One Take on the Charter Fiscal Transparency Hearing

Not everyone makes it to council hearings. The education committee hearing on October 14, for a bill on charter fiscal transparency, was a case in point.

Only two members of the education committee attended the hearing (Grosso and Allen). They were joined part of the time by at large council member (and wannabe ed. committee member) Elissa Silverman. Of the witnesses, only a few were parents of current students, and none were current teachers or students.

Maybe that lack of attention was an artifact of the legislation being so focused on a small part of charter accountability–in this case, oversight of charter school management by for-profit companies.

But most of the hearing’s 3 hours was spent not delving into the legislation, but outlining what more oversight of charters would entail. Committee chair David Grosso seemed taken aback, reminding everyone several times that the legislation was crafted with a very specific intent, while noting that too much oversight can put a “burden” on schools and that it is important to keep charters “nimble.”

Among the items raised:

–A data warehouse for all public schools by fall 2016, as promised by the School Reform Act, which created charter schools in DC in 1995.

–A proposal from a large and diverse citywide group of education stakeholders, C4DC, to strengthen accountability for all charter schools, including allowing the DC auditor to audit all charter schools; having charter schools be responsive to FOIA; having the DC Ethics Act and Open Meetings law apply to DC charter schools; using a common budget reporting system for both charter schools and DCPS (including personnel and capital categories); and ensuring charter facilities allocations are accounted for precisely.

–FOIA and other sunshine laws that charter schools in DC are not obliged to follow as nonprofit, nongovernmental entities. Parent witness Martin Welles suggested that either DC has a unified school district or charters be responsive under FOIA if they receive taxpayer money.

–The extent to which charter schools are public bodies and/or government agencies and thus subject to a variety of open meetings laws, financial disclosure statutes, and FOIA. Witness Fritz Mulhauser of the DC Open Government Coalition noted that several states have financial disclosure requirements for charters and that the national charter advocacy organization, National Alliance for Public Charter Schools, even has a model statute for charters that calls for charters to follow all state freedom of information requirements. Yet another witness, Cathy Reilly (executive director of S.H.A.P.P.E.), noted that the DC code itself makes explicit that charters are not public schools–an interesting coda to the recent Washington State Supreme Court decision, wherein that state’s charter schools were deemed not public schools because they have only an appointed board, not a publicly elected one as called for by their state constitution.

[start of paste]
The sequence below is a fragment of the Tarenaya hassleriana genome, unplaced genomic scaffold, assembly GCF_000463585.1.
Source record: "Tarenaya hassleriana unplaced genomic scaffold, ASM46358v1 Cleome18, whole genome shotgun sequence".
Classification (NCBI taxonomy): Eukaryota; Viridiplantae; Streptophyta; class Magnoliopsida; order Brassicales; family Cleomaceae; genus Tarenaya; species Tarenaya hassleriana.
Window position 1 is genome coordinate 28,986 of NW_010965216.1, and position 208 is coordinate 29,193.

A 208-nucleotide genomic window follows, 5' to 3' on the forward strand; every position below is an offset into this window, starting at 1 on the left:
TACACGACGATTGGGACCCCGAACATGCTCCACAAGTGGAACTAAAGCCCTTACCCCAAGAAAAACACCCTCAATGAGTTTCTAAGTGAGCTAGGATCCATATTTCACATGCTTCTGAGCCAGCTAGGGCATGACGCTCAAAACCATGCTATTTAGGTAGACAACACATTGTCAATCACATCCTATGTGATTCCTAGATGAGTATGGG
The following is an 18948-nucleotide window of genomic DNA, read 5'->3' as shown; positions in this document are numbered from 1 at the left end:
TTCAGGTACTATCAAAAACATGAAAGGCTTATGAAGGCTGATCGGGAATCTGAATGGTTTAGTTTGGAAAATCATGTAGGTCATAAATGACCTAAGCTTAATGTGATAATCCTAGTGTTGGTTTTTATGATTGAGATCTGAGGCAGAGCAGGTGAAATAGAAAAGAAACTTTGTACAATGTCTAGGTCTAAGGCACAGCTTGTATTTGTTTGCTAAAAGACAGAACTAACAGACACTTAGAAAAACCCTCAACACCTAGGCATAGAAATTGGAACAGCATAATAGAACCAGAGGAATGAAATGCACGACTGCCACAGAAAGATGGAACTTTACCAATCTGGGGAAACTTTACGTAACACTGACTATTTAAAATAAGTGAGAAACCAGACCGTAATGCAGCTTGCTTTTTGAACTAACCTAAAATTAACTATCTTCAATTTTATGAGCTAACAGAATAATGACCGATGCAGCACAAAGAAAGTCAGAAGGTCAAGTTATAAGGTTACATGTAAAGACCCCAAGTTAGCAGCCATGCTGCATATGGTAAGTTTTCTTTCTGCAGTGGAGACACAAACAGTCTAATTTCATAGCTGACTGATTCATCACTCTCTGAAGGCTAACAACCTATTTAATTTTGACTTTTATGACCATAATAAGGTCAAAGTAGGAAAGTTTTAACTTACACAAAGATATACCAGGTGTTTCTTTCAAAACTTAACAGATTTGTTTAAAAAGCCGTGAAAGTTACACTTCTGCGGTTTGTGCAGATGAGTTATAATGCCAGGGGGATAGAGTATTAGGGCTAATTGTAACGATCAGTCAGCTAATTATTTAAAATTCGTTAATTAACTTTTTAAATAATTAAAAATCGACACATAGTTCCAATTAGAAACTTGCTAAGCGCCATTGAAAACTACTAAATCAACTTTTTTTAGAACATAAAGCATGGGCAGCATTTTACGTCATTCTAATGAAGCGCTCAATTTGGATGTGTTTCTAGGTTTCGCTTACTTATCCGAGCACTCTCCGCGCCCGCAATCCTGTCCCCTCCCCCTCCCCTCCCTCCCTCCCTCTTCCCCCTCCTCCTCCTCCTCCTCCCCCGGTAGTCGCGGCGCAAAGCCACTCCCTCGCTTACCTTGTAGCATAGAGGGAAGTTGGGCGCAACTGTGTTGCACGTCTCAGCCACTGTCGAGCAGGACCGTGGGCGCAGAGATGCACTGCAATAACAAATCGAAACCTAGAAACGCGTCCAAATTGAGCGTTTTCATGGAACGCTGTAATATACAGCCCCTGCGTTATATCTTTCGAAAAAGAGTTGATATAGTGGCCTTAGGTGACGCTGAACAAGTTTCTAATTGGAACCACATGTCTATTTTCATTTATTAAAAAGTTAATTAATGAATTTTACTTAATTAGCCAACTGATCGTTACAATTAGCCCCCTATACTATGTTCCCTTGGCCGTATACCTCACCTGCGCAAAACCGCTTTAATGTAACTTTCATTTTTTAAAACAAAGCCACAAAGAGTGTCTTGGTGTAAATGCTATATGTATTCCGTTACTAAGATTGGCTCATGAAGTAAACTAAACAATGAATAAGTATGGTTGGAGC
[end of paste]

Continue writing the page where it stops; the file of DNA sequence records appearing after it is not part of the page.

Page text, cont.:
–The need for sunshine in decisions regarding siting and expansion of charter schools.

In his testimony, charter board head Scott Pearson warned that it was “extremely burdensome” for the charter board to reply to every FOIA request, as the board itself is subject to FOIA. He also noted that there is plenty of information contained online for each charter school–to which council member Charles Allen replied with a plaintive yelp that “we’re supposed to have public information!”

Given how few parents (and council members) were present at a hearing concerning one aspect of an annual expenditure of more than half a billion DC tax dollars, the council clearly needs to hear more, not less, about accountability.

The council could start with a parent who submitted written testimony, noting that without transparency over how public funds to DC charters are managed, her most direct way to hold her child’s charter school accountable is to move her child to another school.

That parent concluded that the school’s board, the charter board, and the council itself are similarly hampered in their oversight.

The deadline for written testimony is October 28.

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